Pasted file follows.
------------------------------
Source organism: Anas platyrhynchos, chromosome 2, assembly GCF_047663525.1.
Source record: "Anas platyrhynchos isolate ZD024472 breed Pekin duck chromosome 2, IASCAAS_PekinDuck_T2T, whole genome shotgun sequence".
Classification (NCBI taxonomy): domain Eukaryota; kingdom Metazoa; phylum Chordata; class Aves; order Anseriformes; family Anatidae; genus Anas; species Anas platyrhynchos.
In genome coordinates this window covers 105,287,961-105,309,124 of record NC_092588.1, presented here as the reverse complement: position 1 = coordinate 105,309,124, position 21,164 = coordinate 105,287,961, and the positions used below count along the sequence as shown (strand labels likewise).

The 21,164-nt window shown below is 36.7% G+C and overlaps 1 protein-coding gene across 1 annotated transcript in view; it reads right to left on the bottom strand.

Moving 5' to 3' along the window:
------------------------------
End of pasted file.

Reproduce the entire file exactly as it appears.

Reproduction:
Source organism: Anas platyrhynchos, chromosome 2, assembly GCF_047663525.1.
Source record: "Anas platyrhynchos isolate ZD024472 breed Pekin duck chromosome 2, IASCAAS_PekinDuck_T2T, whole genome shotgun sequence".
Classification (NCBI taxonomy): domain Eukaryota; kingdom Metazoa; phylum Chordata; class Aves; order Anseriformes; family Anatidae; genus Anas; species Anas platyrhynchos.
In genome coordinates this window covers 105,287,961-105,309,124 of record NC_092588.1, presented here as the reverse complement: position 1 = coordinate 105,309,124, position 21,164 = coordinate 105,287,961, and the positions used below count along the sequence as shown (strand labels likewise).

The 21,164-nt window shown below is 36.7% G+C and overlaps 1 protein-coding gene across 1 annotated transcript in view; it reads right to left on the bottom strand.

Moving 5' to 3' along the window: